Pope's Q-and-A Session With Roman Clergy, Part 3

On Reaching Out to a Secular World

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VATICAN CITY, FEB. 13, 2008 (Zenit.org).- Following a Lenten tradition, Benedict XVI met Thursday with parish priests and clergy of the Diocese of Rome. During the meeting, the participants asked the Pope questions. Here is a translation of the third question and the Holy Father's answer.


Parts 1 and 2 appeared Monday and Tuesday.

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[Father Paolo Tammi, pastor at St. Pius X Parish and religion professor:]

I would like to extend to you just one of the many expressions of gratitude for the effort and the passion with which you have written the book about Jesus of Nazareth, a text that, you yourself have said, is not an act of the magisterium, but the fruit of your personal search for the face of God. It has contributed to putting the person of Jesus Christ in the center of Christianity and certainly it is contributing -- and will continue to do so -- to a patient righting of the partial visions of the Christian event, such as the political vision, in which a great part of my adolescence and that of my contemporaries developed; or the moralist vision, too insistent -- in my opinion -- in Catholic preaching; or finally the vision that likes to define itself as demythologizing the figure of Jesus Christ, like that of certain teachers of secular thought who truly think it very normal to suddenly concern themselves now with the Founder of Christianity and his human adventure to deny his historicity or to attribute his divinity to a fantasy of the apostolic Church.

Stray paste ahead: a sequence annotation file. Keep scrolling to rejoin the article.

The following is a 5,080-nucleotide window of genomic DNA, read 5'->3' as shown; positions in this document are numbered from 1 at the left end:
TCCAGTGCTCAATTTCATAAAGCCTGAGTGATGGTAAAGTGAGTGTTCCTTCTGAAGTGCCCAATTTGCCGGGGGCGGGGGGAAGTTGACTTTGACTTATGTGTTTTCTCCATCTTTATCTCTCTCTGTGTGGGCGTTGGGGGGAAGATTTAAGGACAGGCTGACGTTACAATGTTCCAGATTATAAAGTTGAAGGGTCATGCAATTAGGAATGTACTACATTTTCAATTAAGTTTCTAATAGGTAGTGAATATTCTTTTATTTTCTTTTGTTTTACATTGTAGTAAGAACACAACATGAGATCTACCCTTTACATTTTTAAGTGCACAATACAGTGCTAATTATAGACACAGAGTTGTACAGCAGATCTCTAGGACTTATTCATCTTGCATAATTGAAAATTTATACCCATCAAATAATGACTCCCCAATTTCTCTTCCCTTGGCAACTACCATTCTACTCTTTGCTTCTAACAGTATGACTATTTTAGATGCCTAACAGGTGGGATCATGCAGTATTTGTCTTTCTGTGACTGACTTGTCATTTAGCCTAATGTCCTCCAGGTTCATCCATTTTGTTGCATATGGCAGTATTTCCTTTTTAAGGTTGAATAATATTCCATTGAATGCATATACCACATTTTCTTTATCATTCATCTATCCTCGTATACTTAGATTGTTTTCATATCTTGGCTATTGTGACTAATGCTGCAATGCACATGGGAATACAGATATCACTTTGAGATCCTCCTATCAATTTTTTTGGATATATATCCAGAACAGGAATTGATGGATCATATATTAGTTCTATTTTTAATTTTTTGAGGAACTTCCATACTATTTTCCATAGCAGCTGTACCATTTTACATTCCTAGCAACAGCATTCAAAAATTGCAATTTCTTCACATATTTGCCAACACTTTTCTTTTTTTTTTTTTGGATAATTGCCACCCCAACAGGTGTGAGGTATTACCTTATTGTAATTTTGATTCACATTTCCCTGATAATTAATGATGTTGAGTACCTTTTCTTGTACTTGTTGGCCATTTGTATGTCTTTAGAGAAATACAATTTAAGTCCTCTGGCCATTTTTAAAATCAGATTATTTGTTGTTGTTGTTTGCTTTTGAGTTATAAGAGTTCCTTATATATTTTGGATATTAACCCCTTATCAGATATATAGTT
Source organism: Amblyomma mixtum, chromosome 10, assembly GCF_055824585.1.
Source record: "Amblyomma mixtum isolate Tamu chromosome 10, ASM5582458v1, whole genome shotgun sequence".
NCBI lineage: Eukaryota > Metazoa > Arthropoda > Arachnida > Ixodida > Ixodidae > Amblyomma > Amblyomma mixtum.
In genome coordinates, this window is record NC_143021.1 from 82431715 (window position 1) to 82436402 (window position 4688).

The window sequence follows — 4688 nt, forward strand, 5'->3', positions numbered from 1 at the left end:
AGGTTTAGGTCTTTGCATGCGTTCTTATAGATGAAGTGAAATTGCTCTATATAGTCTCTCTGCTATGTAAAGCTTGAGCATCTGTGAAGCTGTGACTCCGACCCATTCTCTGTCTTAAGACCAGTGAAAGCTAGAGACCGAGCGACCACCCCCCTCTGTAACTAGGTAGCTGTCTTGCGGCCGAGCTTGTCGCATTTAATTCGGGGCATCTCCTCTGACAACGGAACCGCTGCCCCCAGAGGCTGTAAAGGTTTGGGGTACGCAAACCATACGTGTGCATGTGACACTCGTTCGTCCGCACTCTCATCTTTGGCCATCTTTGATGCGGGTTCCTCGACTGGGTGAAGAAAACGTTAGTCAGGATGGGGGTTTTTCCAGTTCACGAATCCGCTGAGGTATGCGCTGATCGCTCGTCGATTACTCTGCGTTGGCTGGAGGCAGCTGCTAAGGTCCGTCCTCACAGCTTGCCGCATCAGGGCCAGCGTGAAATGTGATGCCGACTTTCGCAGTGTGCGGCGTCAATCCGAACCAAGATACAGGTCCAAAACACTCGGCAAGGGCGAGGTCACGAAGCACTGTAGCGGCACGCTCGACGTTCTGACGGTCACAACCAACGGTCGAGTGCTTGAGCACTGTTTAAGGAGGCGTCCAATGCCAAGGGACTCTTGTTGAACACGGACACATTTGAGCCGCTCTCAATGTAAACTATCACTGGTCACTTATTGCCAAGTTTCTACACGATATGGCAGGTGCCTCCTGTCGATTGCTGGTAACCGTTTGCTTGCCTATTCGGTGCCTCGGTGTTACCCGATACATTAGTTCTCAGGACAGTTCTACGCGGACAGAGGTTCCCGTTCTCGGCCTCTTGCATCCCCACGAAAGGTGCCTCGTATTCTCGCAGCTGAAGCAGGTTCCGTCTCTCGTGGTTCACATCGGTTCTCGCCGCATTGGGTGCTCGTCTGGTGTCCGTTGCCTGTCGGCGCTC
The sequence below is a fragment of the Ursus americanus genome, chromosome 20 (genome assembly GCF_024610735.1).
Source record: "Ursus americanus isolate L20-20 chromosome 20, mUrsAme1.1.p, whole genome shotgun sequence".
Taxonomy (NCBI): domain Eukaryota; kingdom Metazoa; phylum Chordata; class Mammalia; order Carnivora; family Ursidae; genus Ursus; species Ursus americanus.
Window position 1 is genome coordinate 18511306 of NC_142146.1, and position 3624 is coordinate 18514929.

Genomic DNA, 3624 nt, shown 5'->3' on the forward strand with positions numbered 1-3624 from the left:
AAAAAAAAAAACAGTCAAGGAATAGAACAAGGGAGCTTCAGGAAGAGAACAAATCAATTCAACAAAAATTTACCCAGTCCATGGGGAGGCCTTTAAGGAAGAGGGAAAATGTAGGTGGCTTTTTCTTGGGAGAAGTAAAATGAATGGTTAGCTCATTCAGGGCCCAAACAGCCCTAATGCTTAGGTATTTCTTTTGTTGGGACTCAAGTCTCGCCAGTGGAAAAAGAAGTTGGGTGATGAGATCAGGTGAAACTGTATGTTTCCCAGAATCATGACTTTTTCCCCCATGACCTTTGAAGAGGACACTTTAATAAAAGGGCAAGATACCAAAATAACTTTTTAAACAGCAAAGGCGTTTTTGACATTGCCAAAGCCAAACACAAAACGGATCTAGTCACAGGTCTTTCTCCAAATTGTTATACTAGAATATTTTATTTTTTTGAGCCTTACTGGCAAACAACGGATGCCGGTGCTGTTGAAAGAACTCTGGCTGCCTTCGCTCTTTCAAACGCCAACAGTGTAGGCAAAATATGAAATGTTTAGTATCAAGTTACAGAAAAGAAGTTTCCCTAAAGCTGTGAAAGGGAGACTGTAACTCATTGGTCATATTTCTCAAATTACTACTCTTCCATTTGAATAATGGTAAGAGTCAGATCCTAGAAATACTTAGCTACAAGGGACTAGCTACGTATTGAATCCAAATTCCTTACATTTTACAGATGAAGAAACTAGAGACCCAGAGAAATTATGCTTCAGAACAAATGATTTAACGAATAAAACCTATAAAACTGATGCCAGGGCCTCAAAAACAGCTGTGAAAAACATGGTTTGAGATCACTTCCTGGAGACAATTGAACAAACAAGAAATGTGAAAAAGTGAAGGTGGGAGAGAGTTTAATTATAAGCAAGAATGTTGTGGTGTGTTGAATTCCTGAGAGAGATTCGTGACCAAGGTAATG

You, on the other hand, do not cease to teach us, Your Holiness, that Jesus is truly everything, that with him, man and God, it's only possible to fall in love; that it is not merely the same as belonging to a club, supposing that such a thing exists, or spouting off pretty phrases about him just to protect a cultural identity. I limit myself to add that in a secular environment like a school, where historical and philosophical motivations in favor or against religion obviously have their legitimate space, I see every day that the kids maintain a great emotional distance, whereas I have seem them be moved in Assisi -- where I took them a few days ago -- upon hearing a passionate testimony of a young friar minor. I ask you: How can the life of a priest become ever more passionate with the essential, which is the Spouse Jesus? And also, how can you see when a priest is in love with Jesus? I know that you have answered this several times, but it's certain that your answer can help or correct us, to renew our hope. I ask you to answer this again here with your priests.

[Benedict XVI:]